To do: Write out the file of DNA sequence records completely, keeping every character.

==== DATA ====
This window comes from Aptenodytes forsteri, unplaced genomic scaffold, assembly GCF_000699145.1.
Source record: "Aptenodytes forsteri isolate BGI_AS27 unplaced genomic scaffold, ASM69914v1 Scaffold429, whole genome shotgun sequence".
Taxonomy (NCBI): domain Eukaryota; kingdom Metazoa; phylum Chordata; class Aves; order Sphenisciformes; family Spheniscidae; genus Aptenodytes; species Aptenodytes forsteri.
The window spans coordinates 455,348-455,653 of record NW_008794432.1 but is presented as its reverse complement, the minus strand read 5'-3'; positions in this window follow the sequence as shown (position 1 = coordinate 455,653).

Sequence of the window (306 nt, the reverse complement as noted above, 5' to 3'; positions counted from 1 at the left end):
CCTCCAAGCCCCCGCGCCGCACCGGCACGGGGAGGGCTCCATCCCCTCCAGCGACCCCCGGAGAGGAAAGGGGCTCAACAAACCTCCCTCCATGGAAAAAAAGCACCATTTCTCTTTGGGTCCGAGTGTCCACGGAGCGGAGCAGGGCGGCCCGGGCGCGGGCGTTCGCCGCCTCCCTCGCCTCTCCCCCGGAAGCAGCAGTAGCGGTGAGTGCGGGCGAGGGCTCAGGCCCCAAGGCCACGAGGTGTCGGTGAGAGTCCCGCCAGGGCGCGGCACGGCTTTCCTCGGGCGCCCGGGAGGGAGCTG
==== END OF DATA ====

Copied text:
This window comes from Aptenodytes forsteri, unplaced genomic scaffold, assembly GCF_000699145.1.
Source record: "Aptenodytes forsteri isolate BGI_AS27 unplaced genomic scaffold, ASM69914v1 Scaffold429, whole genome shotgun sequence".
Taxonomy (NCBI): domain Eukaryota; kingdom Metazoa; phylum Chordata; class Aves; order Sphenisciformes; family Spheniscidae; genus Aptenodytes; species Aptenodytes forsteri.
The window spans coordinates 455,348-455,653 of record NW_008794432.1 but is presented as its reverse complement, the minus strand read 5'-3'; positions in this window follow the sequence as shown (position 1 = coordinate 455,653).

Sequence of the window (306 nt, the reverse complement as noted above, 5' to 3'; positions counted from 1 at the left end):
CCTCCAAGCCCCCGCGCCGCACCGGCACGGGGAGGGCTCCATCCCCTCCAGCGACCCCCGGAGAGGAAAGGGGCTCAACAAACCTCCCTCCATGGAAAAAAAGCACCATTTCTCTTTGGGTCCGAGTGTCCACGGAGCGGAGCAGGGCGGCCCGGGCGCGGGCGTTCGCCGCCTCCCTCGCCTCTCCCCCGGAAGCAGCAGTAGCGGTGAGTGCGGGCGAGGGCTCAGGCCCCAAGGCCACGAGGTGTCGGTGAGAGTCCCGCCAGGGCGCGGCACGGCTTTCCTCGGGCGCCCGGGAGGGAGCTG